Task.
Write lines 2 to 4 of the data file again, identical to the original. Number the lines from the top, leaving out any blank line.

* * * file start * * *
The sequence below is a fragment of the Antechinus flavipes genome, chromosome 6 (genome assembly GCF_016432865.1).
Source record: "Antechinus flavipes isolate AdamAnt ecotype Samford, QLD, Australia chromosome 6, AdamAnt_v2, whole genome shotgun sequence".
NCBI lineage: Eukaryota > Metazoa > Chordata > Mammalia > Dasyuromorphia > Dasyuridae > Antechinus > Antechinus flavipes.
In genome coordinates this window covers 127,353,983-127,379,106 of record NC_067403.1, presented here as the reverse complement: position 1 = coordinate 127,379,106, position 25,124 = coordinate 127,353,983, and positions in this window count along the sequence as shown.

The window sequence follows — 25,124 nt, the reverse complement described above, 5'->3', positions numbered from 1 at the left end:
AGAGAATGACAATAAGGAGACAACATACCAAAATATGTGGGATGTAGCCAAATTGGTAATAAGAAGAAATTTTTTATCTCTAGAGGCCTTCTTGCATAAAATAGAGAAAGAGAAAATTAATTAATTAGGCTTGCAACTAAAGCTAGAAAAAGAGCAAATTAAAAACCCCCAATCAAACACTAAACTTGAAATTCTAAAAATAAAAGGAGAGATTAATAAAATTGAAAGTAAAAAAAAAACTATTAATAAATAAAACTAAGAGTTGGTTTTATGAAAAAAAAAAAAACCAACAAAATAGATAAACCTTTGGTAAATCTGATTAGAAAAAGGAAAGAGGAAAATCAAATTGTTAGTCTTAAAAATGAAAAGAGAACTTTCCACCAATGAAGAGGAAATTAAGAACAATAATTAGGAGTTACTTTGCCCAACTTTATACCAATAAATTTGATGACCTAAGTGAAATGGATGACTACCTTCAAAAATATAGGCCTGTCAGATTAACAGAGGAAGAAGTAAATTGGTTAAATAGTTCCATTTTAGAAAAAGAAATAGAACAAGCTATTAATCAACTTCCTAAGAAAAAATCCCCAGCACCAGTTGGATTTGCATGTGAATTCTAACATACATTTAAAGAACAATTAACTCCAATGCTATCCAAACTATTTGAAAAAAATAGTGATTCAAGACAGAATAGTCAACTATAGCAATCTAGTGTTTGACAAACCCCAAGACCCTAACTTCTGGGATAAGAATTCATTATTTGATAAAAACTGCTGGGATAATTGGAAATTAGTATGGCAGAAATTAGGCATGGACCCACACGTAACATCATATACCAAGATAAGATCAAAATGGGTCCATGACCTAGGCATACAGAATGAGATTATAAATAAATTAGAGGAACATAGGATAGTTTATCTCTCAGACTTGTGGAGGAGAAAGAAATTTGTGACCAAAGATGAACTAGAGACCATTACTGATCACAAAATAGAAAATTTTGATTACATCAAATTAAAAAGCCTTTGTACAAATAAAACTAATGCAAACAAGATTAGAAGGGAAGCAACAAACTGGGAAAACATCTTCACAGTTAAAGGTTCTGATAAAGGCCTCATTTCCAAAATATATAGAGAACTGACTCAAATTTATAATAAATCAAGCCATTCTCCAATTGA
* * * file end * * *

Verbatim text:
Source record: "Antechinus flavipes isolate AdamAnt ecotype Samford, QLD, Australia chromosome 6, AdamAnt_v2, whole genome shotgun sequence".
NCBI lineage: Eukaryota > Metazoa > Chordata > Mammalia > Dasyuromorphia > Dasyuridae > Antechinus > Antechinus flavipes.
In genome coordinates this window covers 127,353,983-127,379,106 of record NC_067403.1, presented here as the reverse complement: position 1 = coordinate 127,379,106, position 25,124 = coordinate 127,353,983, and positions in this window count along the sequence as shown.